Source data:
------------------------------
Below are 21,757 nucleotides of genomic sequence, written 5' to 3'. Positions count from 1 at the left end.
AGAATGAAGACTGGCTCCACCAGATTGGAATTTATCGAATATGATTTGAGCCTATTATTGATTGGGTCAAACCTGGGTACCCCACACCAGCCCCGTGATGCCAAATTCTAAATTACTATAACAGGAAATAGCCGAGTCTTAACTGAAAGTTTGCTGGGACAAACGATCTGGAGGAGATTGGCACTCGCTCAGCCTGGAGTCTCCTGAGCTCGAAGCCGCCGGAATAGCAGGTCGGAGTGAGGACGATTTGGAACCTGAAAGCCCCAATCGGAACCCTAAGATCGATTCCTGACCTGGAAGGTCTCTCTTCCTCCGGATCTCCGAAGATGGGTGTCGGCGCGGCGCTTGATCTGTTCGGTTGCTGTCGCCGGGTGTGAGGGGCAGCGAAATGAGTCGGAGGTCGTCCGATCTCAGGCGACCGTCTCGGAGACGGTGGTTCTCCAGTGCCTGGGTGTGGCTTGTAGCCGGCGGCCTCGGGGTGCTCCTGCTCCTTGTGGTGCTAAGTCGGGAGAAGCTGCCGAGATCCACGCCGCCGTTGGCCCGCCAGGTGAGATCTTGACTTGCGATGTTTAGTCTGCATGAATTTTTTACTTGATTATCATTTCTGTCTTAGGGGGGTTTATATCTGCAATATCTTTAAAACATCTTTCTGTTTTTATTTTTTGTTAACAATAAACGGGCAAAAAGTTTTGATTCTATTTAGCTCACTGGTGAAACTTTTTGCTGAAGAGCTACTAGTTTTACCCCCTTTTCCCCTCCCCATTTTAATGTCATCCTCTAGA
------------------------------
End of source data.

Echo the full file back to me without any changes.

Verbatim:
Below are 21,757 nucleotides of genomic sequence, written 5' to 3'. Positions count from 1 at the left end.
AGAATGAAGACTGGCTCCACCAGATTGGAATTTATCGAATATGATTTGAGCCTATTATTGATTGGGTCAAACCTGGGTACCCCACACCAGCCCCGTGATGCCAAATTCTAAATTACTATAACAGGAAATAGCCGAGTCTTAACTGAAAGTTTGCTGGGACAAACGATCTGGAGGAGATTGGCACTCGCTCAGCCTGGAGTCTCCTGAGCTCGAAGCCGCCGGAATAGCAGGTCGGAGTGAGGACGATTTGGAACCTGAAAGCCCCAATCGGAACCCTAAGATCGATTCCTGACCTGGAAGGTCTCTCTTCCTCCGGATCTCCGAAGATGGGTGTCGGCGCGGCGCTTGATCTGTTCGGTTGCTGTCGCCGGGTGTGAGGGGCAGCGAAATGAGTCGGAGGTCGTCCGATCTCAGGCGACCGTCTCGGAGACGGTGGTTCTCCAGTGCCTGGGTGTGGCTTGTAGCCGGCGGCCTCGGGGTGCTCCTGCTCCTTGTGGTGCTAAGTCGGGAGAAGCTGCCGAGATCCACGCCGCCGTTGGCCCGCCAGGTGAGATCTTGACTTGCGATGTTTAGTCTGCATGAATTTTTTACTTGATTATCATTTCTGTCTTAGGGGGGTTTATATCTGCAATATCTTTAAAACATCTTTCTGTTTTTATTTTTTGTTAACAATAAACGGGCAAAAAGTTTTGATTCTATTTAGCTCACTGGTGAAACTTTTTGCTGAAGAGCTACTAGTTTTACCCCCTTTTCCCCTCCCCATTTTAATGTCATCCTCTAGA